The projector maintains vertical shift ability, which enables the projector to be mounted at approximately one-third of the screen height above or below the screen. A new option will let the VP-11S1 take advantage of the current rage of constant height 2:35:1 capabilities. With this option, a special lens will slide into place and Vertical Stretch Mode will engage when 2:35:1 movies are played, which will give the projector the ability to stretch the image to use the full resolution of the chip on the actual image, rather than the black bars. This option is not yet available, but will feature an anamorphic lens that will slide into place when an extra-wide ratio image is being projected.
The brightness is roughly equivalent to the VP-12S4 with 700 ANSI lumens, with the iris at f 3.0 and 600 at f 6.0. However, the contrast ratio is significantly improved over the previous VP-12S4, with a reported contrast ratio of 6500:1 with the iris set at f 6.0. The VP-11S1 also features a large 98mm seven-segment color wheel spinning at 6x / 10,800 rpm; this higher speed is 20 percent faster than the VP-12S4 and greatly reduces the potential of the rainbow effect, which occurs in single-chip projector designs when the eye can detect color break-up. The color wheel itself is a seven-segment wheel. There are two segments each of red, green and blue; the seventh segment is green with a neutral density filter. This custom color wheel allows much more accurate reproduction of green hues, which elicits a more sensitive response than other colors in most people. This custom new color wheel achieves and even surpasses the effect of the VP-12S4’s ORCA filter, with a wider color gamut and more accurate colors. To correct the generally weaker red output, Marantz boosts the output of the lamp when the red segment is in front of the light, increasing luminance by 25 percent. A large, high-speed color wheel has the potential for creating a lot of noise. Marantz has effectively dealt with this potential problem by utilizing a fluid dynamic bearing motor, such as those used in computer hard drives.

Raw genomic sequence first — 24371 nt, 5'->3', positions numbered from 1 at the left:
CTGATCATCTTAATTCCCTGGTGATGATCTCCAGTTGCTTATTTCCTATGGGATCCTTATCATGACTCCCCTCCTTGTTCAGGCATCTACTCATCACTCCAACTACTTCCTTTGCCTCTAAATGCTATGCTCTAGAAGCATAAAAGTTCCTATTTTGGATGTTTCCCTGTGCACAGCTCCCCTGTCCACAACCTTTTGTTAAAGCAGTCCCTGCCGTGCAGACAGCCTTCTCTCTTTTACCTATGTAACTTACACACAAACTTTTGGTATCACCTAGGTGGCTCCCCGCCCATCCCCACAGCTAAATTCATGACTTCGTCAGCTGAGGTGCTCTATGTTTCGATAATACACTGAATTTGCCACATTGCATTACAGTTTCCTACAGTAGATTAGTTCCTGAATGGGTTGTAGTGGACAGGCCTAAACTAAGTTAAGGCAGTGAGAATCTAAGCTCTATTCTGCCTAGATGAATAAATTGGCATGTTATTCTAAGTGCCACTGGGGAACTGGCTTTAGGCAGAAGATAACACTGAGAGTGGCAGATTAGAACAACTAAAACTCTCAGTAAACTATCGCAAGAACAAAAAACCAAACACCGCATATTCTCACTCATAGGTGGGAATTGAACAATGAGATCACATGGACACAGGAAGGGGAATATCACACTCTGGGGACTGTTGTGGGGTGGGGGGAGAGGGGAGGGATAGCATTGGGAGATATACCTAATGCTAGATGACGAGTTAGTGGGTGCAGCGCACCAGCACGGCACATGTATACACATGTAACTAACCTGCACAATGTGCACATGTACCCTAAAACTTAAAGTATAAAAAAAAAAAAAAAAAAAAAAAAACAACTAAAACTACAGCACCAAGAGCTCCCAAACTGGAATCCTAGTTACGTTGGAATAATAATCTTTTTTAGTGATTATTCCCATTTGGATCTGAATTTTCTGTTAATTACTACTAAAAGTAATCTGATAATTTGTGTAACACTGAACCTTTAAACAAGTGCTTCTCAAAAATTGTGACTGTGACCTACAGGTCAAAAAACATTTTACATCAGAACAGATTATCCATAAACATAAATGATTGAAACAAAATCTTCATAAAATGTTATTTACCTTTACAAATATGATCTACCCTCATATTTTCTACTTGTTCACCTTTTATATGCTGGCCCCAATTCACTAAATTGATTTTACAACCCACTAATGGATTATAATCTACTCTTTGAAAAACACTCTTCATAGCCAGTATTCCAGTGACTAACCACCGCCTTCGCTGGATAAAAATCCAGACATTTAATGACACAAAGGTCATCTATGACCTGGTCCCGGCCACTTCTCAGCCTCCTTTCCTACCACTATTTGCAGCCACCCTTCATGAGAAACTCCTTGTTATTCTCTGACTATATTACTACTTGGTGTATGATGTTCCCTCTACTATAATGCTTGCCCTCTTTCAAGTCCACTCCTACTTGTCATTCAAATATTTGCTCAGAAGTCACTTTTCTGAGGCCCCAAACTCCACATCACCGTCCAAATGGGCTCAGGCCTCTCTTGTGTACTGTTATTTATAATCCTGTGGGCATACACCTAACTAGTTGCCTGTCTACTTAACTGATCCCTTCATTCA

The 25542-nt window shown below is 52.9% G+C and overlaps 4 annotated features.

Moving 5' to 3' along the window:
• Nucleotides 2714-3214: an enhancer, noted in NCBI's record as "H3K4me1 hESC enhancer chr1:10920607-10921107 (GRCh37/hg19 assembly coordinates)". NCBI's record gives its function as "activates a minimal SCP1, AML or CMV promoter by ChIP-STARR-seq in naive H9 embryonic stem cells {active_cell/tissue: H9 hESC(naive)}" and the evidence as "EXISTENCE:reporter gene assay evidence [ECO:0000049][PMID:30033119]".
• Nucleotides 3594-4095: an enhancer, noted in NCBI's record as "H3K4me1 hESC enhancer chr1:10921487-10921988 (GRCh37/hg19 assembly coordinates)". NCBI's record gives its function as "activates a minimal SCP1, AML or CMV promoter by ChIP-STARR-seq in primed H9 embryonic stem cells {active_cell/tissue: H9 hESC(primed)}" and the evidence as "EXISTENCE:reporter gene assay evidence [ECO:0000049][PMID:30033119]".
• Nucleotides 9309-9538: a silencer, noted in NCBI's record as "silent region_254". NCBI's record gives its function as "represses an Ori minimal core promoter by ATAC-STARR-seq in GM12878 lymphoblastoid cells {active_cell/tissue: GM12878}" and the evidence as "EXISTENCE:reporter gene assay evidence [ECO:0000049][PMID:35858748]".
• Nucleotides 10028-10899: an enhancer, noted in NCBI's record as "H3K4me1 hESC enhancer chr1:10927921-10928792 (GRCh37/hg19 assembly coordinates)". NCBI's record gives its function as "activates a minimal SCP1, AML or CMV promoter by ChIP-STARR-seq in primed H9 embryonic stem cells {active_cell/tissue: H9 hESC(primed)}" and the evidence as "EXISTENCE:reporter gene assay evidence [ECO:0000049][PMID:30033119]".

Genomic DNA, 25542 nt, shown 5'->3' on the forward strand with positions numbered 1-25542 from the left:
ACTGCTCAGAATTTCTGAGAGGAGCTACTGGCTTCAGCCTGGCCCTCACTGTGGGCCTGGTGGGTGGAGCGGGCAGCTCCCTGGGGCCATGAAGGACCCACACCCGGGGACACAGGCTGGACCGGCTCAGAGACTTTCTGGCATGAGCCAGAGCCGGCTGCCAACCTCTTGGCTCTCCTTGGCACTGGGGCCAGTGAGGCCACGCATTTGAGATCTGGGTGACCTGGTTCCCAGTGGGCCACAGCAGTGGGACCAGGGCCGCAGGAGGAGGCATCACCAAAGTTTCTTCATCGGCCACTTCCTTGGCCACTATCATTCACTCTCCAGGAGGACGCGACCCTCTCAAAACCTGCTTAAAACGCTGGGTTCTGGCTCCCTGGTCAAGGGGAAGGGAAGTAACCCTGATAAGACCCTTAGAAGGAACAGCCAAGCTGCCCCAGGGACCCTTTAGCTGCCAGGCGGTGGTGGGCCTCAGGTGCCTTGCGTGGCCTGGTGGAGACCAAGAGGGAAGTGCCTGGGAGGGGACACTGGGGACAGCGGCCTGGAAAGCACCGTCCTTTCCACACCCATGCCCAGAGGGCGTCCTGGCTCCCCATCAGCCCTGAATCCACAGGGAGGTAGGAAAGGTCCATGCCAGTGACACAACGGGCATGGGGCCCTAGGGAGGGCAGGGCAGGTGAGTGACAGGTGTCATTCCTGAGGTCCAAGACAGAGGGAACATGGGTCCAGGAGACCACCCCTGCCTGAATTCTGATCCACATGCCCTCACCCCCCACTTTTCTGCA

The cabinet and rear panel are nearly identical to the VP-12S4. My sample was colored a pearlescent off-white, with a dark gray bezel that surrounds the large lens assembly, which is offset just to the left of center. I have been told that black cases will be an option. The cabinet top features the lens shift, status lights and other flush-mounted controls and the back panel has a lit input/output panel that features two HDMI terminals, two multi-scan component video terminals, two trigger outputs, an IEC power cord, remote in and out, composite video, S-Video, RGB/HD (via D-Sub 15 pin) and, lastly, an RS-232C port. The entire cabinet measures approximately 16 inches wide, 19 inches deep and just over six inches tall without the adjustable leveling feet. The VP11S1 weighs in at 28.6 pounds, the same as the VP-11S1. The remote control is a new fully backlit model that I found quite easy to navigate. As the chassis is nearly identical to the VP-12 series, the VP-11S1 will fit the ceiling mount for the VP-12.